Michigan paid $10M before ‘red flags’ froze ex-House speaker’s pet project
- Michigan paid $10 million of $25 million grant now paused for ‘red flags’
- Grant went to nonprofit founded by ex-aide to House speaker
- More than $800,000 went to ex-aide’s separate for-profit firm
LANSING — Michigan paid nearly $10 million of a $25 million project championed by the state’s former House speaker before freezing additional funds and ordering an investigation into “red flags” about the plan to build Clare health center, records show.
The Michigan Department of Health and Human Services disclosed those taxpayer expenses Thursday, a day after Bridge Michigan exposed new details of the grant, which was awarded in December to a nonprofit founded by a former aide to then-House Speaker Jason Wentworth, who had pushed to fund the Clare regional health campus project through the state budget.
The new state accounting confirms that David Coker Jr.'s nonprofit, Complete Health Park, reported using $3.5 million of the initial funding to buy roughly 70 acres of land for the development project from current state Rep. Tom Kunse, who succeeded Wentworth in the Legislature in January weeks before the sale went through.
Coker previously told Bridge that "no one is being paid above what we should be paid" and “there's not one guy... that's going to be pulling $500,000 a year off this.”
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But the new spending report raises new questions about potential profits for the former legislative aide.
It shows $823,000 in spending covered "other expenses" for IW Consulting LLC, a separate for-profit firm that Coker founded in 2020 and is working on the Clare project.
It's not clear whether any of that money went to subcontractors, including a former associate recently indicted for alleged bank fraud.
Coker did not immediately respond to a request for comment.
Before freezing additional grant transfers in late March, the state said it had reimbursed the Complete Health Park nonprofit a total of $233,000 for salary and wages, marketing, space costs, supplies and materials and other miscellaneous costs.
The health department did not detail those wage reimbursements, but a grant agreement shows the nonprofit planned to pay Coker an annual salary of $85,000 as project director.
The agreement also outlined plans to pay an unnamed consultant a $150,000 salary, along with $1.45 million to an unnamed "external consultant" and $15,000 to State Advising LLC.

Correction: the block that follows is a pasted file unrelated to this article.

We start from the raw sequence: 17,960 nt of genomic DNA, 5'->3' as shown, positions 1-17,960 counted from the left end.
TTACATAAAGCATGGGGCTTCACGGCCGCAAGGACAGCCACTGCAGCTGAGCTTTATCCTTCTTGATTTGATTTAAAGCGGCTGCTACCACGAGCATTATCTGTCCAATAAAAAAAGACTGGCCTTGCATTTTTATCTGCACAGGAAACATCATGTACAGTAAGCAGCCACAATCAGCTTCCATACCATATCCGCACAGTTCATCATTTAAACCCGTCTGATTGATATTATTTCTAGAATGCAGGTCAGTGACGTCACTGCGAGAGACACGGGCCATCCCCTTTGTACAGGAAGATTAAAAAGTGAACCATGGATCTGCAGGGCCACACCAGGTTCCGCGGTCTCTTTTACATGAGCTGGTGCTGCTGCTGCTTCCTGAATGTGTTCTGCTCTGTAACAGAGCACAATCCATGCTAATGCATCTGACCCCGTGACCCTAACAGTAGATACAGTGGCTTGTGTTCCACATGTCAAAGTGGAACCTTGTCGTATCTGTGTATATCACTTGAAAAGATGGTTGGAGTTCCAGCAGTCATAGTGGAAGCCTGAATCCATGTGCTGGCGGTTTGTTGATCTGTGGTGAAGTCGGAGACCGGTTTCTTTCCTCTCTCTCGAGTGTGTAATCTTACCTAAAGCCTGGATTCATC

Records show Coker founded the State Advising firm in 2018, but he said he has since turned it over to a family member expected to do some work on the health campus project.
The bulk of the initial payout — $5.4 million — was earmarked for the FED Design/Builders as an upfront payment to initiate construction of the planned health and fitness park in Clare, which is expected to include a pool, fitness areas, athletic courts and fields, a bowling alley and other buildings for medical offices, including doctors, dentists and chiropractors.
Brock Dennings, president of FED, said his firm has done some testing of the soil on the property and has hired another firm to help with the design of the first phase.
No definitive building plans have been developed yet, but he said the goal is to begin leveling the property by next spring so that construction can start in the summer of 2024.
Dennings, whose firm is based in nearby Gladwin and which has done work across Michigan and in neighboring states, said he has seen nothing “nefarious” about the project.
“I hope people will recognize the opportunity it will be,” Dennings said. “If Dave (Coker) hadn’t done this, I don’t know who would.”
The health park was a long-running priority for Wentworth, a Farwell Republican who was term limited out of office at the end of last year.
This week, Wentworth confirmed that he negotiated the budget funding for the grant but told Bridge he did nothing to steer the award toward his former aide.
Rather, Wentworth said he asked the health department to seek competing bids and do "due diligence" on them.
No competitive bid was sought, however, by the state. In a statement, a state spokesperson called the earmark “very unusual” and said the health department sought clarification from lawmakers as to the "intended recipient."
Kunse, the Clare Republican whose family firm sold the land to Coker's nonprofit for $3.5 million, said he sought legal advice before completing that sale, which was finalized two weeks after he took office in January.
Kunse has since publicly questioned the grant, which was awarded before he served in the state House.
He and Sen. Roger Hauck, R-Mt. Pleasant, told Bridge they support the health center in concept but relayed local concerns to the state health department in March.
"We want to make sure that the construction funds are used for construction," Kunse said earlier this week.
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